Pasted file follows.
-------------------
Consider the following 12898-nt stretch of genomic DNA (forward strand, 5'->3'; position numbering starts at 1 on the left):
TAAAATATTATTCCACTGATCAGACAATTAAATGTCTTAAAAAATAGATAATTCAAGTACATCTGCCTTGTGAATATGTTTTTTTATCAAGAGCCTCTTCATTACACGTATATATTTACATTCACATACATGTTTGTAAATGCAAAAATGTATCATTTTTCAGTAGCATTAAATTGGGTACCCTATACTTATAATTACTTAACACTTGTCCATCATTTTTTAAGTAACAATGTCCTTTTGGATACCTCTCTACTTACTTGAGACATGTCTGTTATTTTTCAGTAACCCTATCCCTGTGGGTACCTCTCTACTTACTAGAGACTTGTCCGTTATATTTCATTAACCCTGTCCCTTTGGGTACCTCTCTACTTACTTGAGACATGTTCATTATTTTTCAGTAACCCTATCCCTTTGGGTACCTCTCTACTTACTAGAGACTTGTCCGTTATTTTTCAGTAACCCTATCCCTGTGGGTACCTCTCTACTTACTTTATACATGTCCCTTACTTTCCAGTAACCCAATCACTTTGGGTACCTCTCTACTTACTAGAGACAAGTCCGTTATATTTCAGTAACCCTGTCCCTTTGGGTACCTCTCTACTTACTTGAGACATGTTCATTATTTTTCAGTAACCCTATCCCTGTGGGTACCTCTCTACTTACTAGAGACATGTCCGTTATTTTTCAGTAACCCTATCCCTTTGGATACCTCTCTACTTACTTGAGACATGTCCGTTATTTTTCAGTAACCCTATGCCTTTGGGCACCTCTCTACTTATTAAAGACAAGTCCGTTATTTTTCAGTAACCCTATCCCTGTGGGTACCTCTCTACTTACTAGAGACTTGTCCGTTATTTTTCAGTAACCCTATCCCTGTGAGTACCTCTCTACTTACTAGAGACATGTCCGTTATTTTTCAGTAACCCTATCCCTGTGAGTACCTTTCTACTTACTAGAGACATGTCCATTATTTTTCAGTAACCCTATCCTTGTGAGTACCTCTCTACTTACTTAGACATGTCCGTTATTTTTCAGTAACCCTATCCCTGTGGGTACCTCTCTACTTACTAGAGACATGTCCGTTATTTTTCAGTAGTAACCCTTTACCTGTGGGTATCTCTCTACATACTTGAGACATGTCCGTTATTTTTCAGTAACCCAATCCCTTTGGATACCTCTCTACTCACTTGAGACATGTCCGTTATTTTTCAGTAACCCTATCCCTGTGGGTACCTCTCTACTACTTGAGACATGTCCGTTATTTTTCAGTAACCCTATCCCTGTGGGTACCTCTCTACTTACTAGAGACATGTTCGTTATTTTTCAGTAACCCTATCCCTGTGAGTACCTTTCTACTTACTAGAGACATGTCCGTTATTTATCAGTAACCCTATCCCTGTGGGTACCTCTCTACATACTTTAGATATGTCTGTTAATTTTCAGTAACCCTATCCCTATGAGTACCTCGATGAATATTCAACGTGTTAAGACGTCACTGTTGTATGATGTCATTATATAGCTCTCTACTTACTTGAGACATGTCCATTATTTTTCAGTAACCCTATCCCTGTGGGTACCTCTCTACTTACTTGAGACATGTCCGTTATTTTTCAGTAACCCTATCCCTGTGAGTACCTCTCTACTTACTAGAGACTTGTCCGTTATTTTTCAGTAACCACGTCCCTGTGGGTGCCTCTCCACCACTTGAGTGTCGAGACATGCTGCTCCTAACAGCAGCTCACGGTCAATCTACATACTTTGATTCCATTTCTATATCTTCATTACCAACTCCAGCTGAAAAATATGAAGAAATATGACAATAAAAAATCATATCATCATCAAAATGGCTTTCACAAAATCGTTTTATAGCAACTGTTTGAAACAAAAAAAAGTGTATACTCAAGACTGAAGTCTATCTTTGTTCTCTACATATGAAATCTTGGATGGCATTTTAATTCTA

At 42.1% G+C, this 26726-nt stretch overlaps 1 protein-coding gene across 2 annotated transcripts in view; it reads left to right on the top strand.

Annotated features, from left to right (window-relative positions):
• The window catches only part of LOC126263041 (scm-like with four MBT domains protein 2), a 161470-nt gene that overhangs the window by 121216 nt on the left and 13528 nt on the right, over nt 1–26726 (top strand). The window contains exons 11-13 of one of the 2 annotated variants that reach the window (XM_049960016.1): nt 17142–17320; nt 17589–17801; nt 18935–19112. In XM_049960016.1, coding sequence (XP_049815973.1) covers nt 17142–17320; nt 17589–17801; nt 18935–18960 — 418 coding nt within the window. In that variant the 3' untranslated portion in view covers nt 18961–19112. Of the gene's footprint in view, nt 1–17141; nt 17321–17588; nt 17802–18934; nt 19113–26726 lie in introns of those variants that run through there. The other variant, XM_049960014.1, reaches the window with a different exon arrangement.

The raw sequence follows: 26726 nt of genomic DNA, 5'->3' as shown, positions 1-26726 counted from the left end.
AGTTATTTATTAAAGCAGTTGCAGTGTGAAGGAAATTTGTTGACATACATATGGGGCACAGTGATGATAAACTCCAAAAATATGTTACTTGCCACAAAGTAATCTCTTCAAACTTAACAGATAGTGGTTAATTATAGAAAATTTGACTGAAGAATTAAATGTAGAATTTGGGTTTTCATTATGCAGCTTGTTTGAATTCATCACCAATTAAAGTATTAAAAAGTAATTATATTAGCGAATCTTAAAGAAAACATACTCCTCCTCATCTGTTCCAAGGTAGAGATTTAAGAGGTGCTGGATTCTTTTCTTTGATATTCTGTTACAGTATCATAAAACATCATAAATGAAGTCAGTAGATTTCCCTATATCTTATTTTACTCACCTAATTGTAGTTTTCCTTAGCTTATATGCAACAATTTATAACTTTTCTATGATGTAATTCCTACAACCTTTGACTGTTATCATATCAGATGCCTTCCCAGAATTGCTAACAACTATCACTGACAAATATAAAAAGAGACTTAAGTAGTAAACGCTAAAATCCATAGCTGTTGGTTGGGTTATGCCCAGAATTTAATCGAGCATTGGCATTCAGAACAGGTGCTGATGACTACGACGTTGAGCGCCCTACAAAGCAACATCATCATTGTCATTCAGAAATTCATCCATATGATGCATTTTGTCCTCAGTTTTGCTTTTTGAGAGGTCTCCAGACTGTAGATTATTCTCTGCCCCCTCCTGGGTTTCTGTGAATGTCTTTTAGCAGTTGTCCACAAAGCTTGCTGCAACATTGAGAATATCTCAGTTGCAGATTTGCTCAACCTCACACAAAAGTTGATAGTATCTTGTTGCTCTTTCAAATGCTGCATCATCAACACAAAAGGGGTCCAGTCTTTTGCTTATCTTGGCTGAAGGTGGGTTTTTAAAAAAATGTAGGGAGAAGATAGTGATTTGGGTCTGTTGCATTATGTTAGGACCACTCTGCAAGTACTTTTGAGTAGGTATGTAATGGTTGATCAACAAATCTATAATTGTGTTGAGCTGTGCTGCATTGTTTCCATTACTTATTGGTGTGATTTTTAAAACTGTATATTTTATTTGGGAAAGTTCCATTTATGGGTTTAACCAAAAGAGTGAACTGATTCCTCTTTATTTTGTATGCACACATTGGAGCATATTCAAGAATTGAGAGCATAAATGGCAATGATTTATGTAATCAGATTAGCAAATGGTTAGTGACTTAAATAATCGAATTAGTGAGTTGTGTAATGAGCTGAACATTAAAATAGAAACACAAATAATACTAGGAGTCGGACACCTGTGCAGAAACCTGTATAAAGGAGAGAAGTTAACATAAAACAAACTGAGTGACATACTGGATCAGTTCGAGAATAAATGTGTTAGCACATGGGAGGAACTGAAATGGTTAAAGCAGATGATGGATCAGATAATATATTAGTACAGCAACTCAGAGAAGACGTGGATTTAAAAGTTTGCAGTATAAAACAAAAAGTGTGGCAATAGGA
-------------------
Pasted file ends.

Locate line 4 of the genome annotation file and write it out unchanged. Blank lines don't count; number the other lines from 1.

Annotated features, from left to right (window-relative positions):